NEED TO KNOW
Speak softly and carry a big UN resolution. The US, UK and France have called for a "strong" commitment from the UN Security Council to ensure that Syria respects its promise to surrender its chemical weapons. At joint talks today in Paris, the three allies said there must be a credible threat of "serious consequences" to back up the deal agreed between US and Russian diplomats this weekend.
The draft plan — which the Syrian government has enthusiastically hailed as a "victory" — supposedly binds Damascus to declare its full chemical arsenal within a week and destroy it entirely by mid-2014, a timetable that most agree is ambitious at best and at worst, impossible. (And even if it works, Syrians can look forward to going back to being killed by conventional weapons. Yay?) Nor is it clear whether anyone will face consequences for the poison gas attack near Damascus that killed hundreds of men, women and children last month; the UN is due to release its report on the incident today, but it's not clear where or even whether it'll assign the blame.
Whoever the Fed's next chair is, it won't be Larry Summers. The former US treasury secretary has withdrawn from the race to head the Federal Reserve after weeks of mounting opposition to his expected nomination. The announcement came as a shock to most and a blow to President Barack Obama, who was widely thought to favor his former economic adviser to replace outgoing chairman Ben Bernanke.
Not so the markets. News that Summers — who remains synonymous in many minds with the laissez-faire policies that preceded the 2008 financial crash — won't be heading the world's most closely watched central bank is already causing stocks to rally in Asia and in Europe.
WANT TO KNOW
Word of the day: parbuckle. It's what's happening to the Costa Concordia right now in waters off western Italy, as engineers attempt to heave the wrecked cruise ship back upright. If they succeed — and we understand they have to do a lot of complicated things with pulleys and counterweights — it'll be the first time the doomed vessel has stood right way up since it crashed in January 2012.
It's an unprecedented salvage operation for an unprecedented wreck. Thirty-two people died when the Concordia sank; five people were convicted of manslaughter; one is still on trial. Two of the bodies were never found. They may be the Concordia's last, grim revelation before she's patched up, refloated, towed and finally, destroyed.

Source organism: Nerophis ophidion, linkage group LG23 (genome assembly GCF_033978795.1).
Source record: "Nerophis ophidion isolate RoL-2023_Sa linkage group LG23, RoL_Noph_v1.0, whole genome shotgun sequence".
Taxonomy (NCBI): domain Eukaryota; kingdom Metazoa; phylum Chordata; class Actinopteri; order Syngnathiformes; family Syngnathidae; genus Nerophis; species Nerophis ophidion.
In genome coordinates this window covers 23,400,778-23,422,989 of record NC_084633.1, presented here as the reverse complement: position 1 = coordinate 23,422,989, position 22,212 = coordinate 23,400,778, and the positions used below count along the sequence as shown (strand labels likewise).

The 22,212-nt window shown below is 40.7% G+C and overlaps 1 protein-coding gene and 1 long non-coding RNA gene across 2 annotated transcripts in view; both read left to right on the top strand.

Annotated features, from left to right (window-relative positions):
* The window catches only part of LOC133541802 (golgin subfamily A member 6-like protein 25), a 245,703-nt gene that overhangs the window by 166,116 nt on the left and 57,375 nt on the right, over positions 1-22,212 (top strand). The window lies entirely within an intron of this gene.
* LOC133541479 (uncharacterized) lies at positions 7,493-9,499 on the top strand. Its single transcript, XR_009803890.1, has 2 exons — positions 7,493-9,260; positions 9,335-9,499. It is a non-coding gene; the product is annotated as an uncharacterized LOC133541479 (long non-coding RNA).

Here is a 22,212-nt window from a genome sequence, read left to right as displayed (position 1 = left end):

The world's worst place to be a policewoman. We're hereby awarding the unofficial title to Helmand province, Afghanistan, where the second female police officer in three months has been shot and killed. Negara, Helmand's highest-ranking policewoman, died in hospital this morning, a day after unknown gunmen opened fire on her as she made her way to work.
Her predecessor, a high-profile lieutenant named Islam Bibi, was similarly murdered in July. Neither woman's killers have yet been caught. They could have been Taliban; they could equally have been pea-brained male relatives. Either way, it's clear that the women who make up 1 percent of Afghanistan's police force have a lot more to face in the line of duty than most.
Eating, poorly. For all the talk of an emerging middle class, more than 45 percent of Mexico's 118 million or so are mired in poverty. Though Mexico this year officially became the fattest of the world's most populous countries, millions still don't get enough to eat.
GlobalPost reports on what makes Mexico obese and hungry at the same time — and how the government is trying to level out the extremes.
STRANGE BUT TRUE
Under the influence. Inebriated. Tight. Plastered. Sloshed. We assume that teenage drinkers know plenty of ways to say they've had a few, since new research has shown that it's kids with the best language skills who take up boozing soonest. A study that followed thousands of sets of twins in Finland found that those who developed verbal abilities earlier – correlated with higher cognitive abilities — were almost twice as likely to drink as their less brainy sibling.
Researchers suggest it may be because intelligent people are more likely to seek out new sensations. How many mojitos deep you have be before your mad word skills shrink to the extent of mumbling "I love you, man" is a question they have yet to answer.